BOBIE LEE DIXON
To lay in the arms of nature, soaking up every bit of her presence, falling in love with her and understanding just
how truly precious she is, is not something we often take the time to do. It may not be our intention to, but when presented with the opportunity, one should not miss it.
This opportunity was afforded to the media last weekend via the Leve-Global Media Familiarisation Tour in Tobago, where we were taken to various locations over a period of three days—May 4 to 6 to experience some of the island’s hidden treasures in the form of restaurants, recreational spots, and natural attractions.
The trip was jointly initiated by Tourism Intelligence International and the Tobago Tourism Agency, a division within the THA.
Starting out early on our first day, we were taken on a 45-minute drive from Le Grand Courlan, the hotel in which we stayed located in Black Rock, to the small fishing and tourist village of Castara, along Tobago’s western coast.
It was not our first time to Castara though, as last year on another familiarisation tour, we visited the historic location except with another specific focus—to witness clay oven baking–a tradition that has been kept and which is hugely popular in Castara.
This time, we were introduced to Castara waterfall, a beautiful exhibit of nature, hidden behind a small creek just past the Castara Main Road. The hike to the waterfall took only 15 minutes. Though short and enjoyable, care in crossing the rocky shallow river must be taken, as one can easily lose one’s balance and meet "butt first" with the same rocks that assist in getting one across and upstream to the actual waterfall.
Once arrived, the cool, crisp water enthralls you and immediately you are compelled to take a dive in the quiet resting water, which sits as comfortable support beneath the flow, cascading down the rocks. The scenery was breathtaking with lots of lush green as the consistent backdrop and the prominent smell of nature, mesmerising your senses and easily invoking an indescribable peace
We were invited by Derrick Lopez, to meet him halfway up the waterfall to join him in a dive below into the sun-warmed water. But as enticing as this offer was, our feet dancing in the water while we sat atop smooth-surfaced rocks, seemed a lot safer and equally enjoyable.
Lopez is the co-owner of Castara Retreats–a number of guest houses built to give visitors that authentic feeling of "home" with the added pleasure of being close to nature. But there is an interesting story behind Lopez becoming co-owner. His business partner is a British lad who visited the sister isle years ago, and on meeting Lopez, formed a solid friendship before becoming business partners. Today, as the adage goes, the rest as is now history.
After an hour or perhaps two spent at the waterfall, it was off to Lopez’s restaurant—Caribbean Kitchen, for some good creole food. We anxiously delved into a packed plate of rice, peas, potato salad, chicken or fish finished with pineapple fresh salad. Needless to say, it was thoroughly enjoyed.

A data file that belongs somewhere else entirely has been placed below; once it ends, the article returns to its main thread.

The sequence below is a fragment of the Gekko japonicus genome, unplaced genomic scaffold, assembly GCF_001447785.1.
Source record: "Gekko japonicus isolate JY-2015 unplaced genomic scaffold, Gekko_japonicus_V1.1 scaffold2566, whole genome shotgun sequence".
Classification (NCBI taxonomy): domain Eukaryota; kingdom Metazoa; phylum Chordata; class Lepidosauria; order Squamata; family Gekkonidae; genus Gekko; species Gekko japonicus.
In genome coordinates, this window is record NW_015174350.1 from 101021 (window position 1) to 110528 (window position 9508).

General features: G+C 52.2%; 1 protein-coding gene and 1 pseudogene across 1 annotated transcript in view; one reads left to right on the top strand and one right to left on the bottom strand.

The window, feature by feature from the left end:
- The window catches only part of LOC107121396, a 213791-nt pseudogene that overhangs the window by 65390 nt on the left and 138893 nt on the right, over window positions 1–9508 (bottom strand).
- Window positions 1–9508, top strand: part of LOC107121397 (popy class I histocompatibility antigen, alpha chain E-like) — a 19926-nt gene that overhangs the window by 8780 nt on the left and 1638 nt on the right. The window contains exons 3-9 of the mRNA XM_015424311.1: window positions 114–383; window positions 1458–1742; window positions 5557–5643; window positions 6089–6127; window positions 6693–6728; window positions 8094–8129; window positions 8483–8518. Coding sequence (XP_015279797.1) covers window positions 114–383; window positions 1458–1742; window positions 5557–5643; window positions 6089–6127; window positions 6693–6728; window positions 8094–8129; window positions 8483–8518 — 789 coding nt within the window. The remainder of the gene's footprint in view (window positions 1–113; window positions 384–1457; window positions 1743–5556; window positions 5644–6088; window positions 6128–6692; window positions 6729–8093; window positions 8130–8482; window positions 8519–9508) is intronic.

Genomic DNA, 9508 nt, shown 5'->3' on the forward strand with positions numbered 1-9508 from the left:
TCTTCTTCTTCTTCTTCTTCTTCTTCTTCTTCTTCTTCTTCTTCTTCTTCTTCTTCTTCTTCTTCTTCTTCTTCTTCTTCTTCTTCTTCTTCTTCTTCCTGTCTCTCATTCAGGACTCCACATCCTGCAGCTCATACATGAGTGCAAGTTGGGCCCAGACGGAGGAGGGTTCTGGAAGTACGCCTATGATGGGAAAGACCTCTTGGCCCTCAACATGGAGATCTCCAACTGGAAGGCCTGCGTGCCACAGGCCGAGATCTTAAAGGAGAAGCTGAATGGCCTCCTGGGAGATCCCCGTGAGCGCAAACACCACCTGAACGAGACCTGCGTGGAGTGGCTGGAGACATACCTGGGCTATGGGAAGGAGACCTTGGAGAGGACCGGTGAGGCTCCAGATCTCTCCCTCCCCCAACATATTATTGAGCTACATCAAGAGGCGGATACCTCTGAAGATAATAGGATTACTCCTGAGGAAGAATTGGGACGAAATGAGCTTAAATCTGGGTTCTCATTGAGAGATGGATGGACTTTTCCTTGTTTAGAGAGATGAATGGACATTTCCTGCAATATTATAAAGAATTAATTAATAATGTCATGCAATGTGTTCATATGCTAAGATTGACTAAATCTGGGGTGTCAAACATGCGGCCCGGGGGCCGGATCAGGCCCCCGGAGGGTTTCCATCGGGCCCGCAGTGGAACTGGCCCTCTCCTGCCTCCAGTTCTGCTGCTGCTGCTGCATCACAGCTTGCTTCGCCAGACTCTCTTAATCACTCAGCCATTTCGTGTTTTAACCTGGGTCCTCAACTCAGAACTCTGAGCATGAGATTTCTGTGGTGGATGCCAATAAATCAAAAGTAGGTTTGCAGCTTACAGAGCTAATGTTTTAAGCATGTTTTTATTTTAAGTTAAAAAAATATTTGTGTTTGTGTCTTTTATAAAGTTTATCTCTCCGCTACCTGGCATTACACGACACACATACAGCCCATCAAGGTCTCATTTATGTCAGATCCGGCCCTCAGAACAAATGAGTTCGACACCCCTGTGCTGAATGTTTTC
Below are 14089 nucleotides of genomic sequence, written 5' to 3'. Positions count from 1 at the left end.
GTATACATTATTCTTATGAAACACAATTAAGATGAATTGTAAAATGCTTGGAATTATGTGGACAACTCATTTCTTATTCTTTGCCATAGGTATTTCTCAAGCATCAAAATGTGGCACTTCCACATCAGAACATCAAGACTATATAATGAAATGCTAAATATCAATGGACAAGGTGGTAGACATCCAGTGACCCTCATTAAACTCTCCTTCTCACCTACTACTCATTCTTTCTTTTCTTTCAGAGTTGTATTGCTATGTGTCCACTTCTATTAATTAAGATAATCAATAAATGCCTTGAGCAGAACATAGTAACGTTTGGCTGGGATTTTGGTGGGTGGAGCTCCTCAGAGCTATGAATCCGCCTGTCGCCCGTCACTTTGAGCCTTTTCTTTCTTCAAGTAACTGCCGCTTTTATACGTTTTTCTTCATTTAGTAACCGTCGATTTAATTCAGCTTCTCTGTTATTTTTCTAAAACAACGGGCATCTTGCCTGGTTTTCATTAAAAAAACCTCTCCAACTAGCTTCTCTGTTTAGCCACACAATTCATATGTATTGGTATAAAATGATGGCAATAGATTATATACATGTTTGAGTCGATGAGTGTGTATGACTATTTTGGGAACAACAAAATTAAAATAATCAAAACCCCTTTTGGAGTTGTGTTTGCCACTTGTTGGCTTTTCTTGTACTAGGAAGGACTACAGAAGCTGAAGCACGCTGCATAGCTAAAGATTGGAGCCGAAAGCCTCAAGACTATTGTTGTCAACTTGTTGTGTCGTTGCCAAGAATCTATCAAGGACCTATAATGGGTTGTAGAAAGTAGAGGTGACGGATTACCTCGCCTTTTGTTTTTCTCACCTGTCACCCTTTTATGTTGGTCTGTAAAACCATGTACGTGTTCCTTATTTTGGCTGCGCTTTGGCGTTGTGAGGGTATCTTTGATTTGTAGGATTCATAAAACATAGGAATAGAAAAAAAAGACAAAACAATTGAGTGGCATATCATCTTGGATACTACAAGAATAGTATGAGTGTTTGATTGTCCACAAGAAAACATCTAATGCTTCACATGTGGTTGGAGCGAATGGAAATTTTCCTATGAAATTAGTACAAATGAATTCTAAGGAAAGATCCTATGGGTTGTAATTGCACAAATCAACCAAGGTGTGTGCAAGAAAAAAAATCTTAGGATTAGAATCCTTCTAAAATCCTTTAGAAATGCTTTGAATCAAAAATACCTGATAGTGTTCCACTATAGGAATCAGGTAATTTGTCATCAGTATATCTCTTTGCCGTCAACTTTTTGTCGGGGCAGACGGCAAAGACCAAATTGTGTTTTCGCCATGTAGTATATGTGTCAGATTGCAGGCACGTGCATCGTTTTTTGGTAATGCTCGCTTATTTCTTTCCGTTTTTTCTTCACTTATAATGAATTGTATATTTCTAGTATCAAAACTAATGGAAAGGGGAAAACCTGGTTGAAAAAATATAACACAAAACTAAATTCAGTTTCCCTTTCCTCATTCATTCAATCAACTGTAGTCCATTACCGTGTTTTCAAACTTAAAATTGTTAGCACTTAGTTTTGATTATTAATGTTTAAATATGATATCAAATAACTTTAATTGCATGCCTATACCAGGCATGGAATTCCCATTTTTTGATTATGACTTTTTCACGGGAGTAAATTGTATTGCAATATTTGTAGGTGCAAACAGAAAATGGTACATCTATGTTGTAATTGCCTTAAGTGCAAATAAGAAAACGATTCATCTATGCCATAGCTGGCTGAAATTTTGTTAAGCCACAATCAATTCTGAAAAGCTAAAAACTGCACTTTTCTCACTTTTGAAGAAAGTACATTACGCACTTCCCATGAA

The experience of Tobago’s treasurable locations and culinary "bewitchment" did not end there though. With very little time left to prepare for the last stop of our first day, we managed to make it in the nick of time to Brown Cow—a fairly new family-run, cosy fine dining restaurant situated in Crown Point.
Just when we thought the day was as magnificent as it could be, dining at Brown Cow turned out to be the most superb highlight. Chef Xenon Thomas created an exquisite three-course menu with the theme–Love, Sustain and Inspire Yourself—words that syncronises with Leve-Global’s mantra, which is to promote sustainable tourism—enjoying the energy that comes from the ground, not found in oil and gas, but in the people, food, art, and entertainment. Even the décor of the restaurant screams preservation of the environment with the walls embellished by recycled wooden pallets, otherwise often tossed away.
Thomas said he was a firm believer in creating unconventional meals and preparing them with positive energy, love, and joy. Naturally, what our taste buds would subsequently experience was nothing short of a gastronomic explosion of palette pleasers.
To start, we were served coconut crusted chicken and shrimp mousse with buss-up-shut tucked away inside an
aloo biscuit and glazed with tamarind. In this first course, also included was a tempting beetroot chutney gel, curry mango, and saffron tuile.
Up next, was a creole-spiced sweet potato scaled fish, grilled roucou coo-coo, caramelised green fig, tikka curry
roasted broccoli and sautéed julienne carrots, red pepper butter sauce, plantain, and hibiscus salsa.
To close our appetites, his choice was a simple crème caramel, chocolate chip biscuit, and sorrel spun sugar.
But the food was not Brown Cow's only speciality. While we ate, we were paid a surprise visit
from former Atlantik soca band vocalist Marvin Lewis,who showed off his wide-ranging vocal prowess—belting out renditions of classic soul music, like Al Green’s Let’s Stay Together and Billy Paul’s Me and Mrs Jones.
Our napkins made good for "rags" as we waved them while Lewis switched to "soca-sing-a-longs" like Lord
Nelson’s Meh Lover, and his recently written tribute to the late Winston "Mighty Shadow" Bailey titled, Shadow.
He also did not forget to remind us of his shared 1996 Road March win, Movin'—which was sung along with his brother Nigel.
As the first day of our tour was concluded, we were well entertained. Day one was well spent and now over, but the memories made now forms part of our "forever".